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Feral hog problem in Texas

August 3, 2017

Skyhunter Outfitters was proud to meet with Texas Department of Agriculture Commissioner Sid Miller to discuss the feral hog problem in Texas.

Hog Hunting and Conservation go Hand in Hand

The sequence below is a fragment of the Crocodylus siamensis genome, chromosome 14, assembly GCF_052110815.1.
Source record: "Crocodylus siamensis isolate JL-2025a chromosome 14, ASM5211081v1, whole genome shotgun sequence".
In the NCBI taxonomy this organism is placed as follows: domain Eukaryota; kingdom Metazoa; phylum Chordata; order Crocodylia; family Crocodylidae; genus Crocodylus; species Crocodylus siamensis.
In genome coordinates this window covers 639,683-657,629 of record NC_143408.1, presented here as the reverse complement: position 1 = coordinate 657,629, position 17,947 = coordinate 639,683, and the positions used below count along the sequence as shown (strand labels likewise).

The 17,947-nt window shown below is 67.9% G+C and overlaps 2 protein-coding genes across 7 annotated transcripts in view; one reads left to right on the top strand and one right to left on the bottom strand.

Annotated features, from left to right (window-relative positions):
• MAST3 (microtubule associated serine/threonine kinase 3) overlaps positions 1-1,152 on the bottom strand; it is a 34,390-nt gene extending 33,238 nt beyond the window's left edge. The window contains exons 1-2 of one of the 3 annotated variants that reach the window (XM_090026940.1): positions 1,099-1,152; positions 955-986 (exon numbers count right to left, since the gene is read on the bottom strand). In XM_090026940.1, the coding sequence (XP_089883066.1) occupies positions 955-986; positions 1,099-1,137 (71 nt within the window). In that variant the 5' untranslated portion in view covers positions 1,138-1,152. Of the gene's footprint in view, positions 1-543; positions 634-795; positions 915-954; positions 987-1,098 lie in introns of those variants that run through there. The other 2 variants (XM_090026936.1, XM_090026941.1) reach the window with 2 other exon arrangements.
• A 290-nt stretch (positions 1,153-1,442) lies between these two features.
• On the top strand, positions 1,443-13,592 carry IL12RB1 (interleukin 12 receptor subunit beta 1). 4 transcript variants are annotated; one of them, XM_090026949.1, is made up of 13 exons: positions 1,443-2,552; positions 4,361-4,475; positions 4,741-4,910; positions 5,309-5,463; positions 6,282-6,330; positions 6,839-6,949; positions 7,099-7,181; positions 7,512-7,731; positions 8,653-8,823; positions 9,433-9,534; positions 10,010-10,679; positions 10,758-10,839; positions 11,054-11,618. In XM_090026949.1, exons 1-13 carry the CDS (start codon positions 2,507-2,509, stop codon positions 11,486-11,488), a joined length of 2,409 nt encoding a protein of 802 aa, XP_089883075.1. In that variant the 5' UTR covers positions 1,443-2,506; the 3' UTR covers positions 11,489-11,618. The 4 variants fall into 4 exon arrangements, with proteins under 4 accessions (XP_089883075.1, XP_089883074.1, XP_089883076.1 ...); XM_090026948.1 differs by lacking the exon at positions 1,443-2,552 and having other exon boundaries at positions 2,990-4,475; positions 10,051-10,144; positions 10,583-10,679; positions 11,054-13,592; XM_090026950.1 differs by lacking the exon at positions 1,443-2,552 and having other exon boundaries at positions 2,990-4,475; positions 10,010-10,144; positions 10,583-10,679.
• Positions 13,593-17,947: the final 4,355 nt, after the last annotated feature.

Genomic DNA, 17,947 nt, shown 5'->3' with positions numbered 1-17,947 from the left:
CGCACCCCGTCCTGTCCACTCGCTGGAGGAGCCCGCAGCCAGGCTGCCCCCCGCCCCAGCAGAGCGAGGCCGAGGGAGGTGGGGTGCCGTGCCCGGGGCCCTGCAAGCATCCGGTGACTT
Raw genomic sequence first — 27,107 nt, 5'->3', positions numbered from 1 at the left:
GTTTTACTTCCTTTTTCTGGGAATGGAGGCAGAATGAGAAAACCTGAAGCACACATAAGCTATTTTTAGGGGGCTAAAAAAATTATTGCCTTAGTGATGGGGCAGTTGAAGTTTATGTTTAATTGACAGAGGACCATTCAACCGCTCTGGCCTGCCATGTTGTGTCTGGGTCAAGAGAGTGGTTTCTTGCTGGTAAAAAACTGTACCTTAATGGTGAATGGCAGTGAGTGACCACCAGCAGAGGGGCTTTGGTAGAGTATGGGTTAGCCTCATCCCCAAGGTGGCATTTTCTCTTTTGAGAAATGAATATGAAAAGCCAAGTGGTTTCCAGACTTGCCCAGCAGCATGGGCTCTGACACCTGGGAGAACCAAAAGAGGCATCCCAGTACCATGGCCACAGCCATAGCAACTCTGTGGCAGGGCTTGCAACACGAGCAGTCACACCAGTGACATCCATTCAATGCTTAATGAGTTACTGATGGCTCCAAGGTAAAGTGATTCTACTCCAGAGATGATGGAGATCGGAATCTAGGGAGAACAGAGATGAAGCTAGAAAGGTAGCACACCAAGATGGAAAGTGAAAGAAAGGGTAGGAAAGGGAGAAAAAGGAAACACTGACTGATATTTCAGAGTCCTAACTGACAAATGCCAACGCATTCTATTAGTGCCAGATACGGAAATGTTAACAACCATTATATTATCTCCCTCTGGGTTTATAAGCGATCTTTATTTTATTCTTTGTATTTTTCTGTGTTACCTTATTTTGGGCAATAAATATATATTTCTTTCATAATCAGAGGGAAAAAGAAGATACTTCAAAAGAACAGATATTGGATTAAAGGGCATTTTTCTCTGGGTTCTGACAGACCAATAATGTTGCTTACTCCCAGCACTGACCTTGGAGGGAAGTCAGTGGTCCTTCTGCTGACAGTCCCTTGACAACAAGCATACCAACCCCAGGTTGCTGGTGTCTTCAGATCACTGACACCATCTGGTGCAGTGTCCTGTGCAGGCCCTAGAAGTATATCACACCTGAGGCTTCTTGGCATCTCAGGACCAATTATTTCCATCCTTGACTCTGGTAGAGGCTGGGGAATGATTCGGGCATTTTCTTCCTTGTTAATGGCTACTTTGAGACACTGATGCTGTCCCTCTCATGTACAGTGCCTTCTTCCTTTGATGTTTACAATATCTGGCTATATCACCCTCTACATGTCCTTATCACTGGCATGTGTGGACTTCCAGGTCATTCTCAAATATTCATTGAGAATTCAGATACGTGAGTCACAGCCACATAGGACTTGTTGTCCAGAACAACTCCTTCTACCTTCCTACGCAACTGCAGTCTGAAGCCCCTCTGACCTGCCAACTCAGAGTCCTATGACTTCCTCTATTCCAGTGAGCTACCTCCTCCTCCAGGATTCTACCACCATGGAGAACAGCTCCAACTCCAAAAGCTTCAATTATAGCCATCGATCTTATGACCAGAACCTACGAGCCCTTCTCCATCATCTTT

The wild pigs (Sus Scrofa), also known by the names wild hogs or wild boar, are a species of pigs found in the wild and are closely related to the domestic pigs. These omnivorous animals are known for the disturbance they cause to the soil by rooting the vegetables from the ground with their snouts and eat smaller animals and eggs. They travel in families of 20+ members and can grow up to 5 to 6 feet. The wild pigs are also a very common game animal. A hunting season is usually organized to control the number of wild pigs, in attempt to preserve the flora and fauna of the land from the hogs. The Hog Hunting is largely regulated by the state wildlife, game and forest divisions including new and innovative hunting methods such as helicopter hog hunting. The wild hogs compete for resources with other native species and Hog Hunting and Conservation of wildlife goes hand in hand in most areas. Wild hogs can devastate an entire ecosystem by hunting ground animals such as squirrels, reptiles, amphibians and eggs of the ground birds. By rooting vegetation, the wild hogs turn the land upside down and after they are through, the land usually looks ploughed. This contributes to soil erosion and destroys the bio-diversity of smaller plants along with placement of streams and creeks. The hogs reproduce as many as 12 piglets throughout the year, which grow to maturation at 6 months of age and start breeding as well. Their population can multiply in an area in a matter of months. They are almost at the same reproductive rate as the rabbit, doubling the population if left unchecked in around 4 months. The hunters are constantly evolving to keep up with this rate with newer weapons, more dedicated hunters, usage of light vehicles and helicopter hog hunting in Texas and other southern states. There is seldom any restriction placed on the method of the hunt and most firearms including shotguns, rifles, bow and arrows are suitable. Mostly a high caliber rifle fit for hunting deer should suffice. Usage of dogs and lights is also allowed in most states; however, one must check for the local regulations. For the novice hunters, it is advisable to shoot from a stand instead of being on the ground or trying out helicopter hog hunting. Hogs are usually nocturnal creatures and that can make a hunt quite dangerous. It is usually advised to hunt them with a rifle with a quarter shot, about four to five inches behind the shoulder. Before hunting for wild hogs, it should be cleared up with the relevant state department regarding the opening and closing date of the season as well as the bag limit (maximum amount of hunt carried out per hunter) of the particular state. There can also be special permissions to try other hog hunting related sports such as helicopter hog hunting in Texas and other states. Most of the states have permitted hog hunting on private land to ensure that the damage to Agriculture can be controlled which is estimated to be more that $800 million annually in the US.


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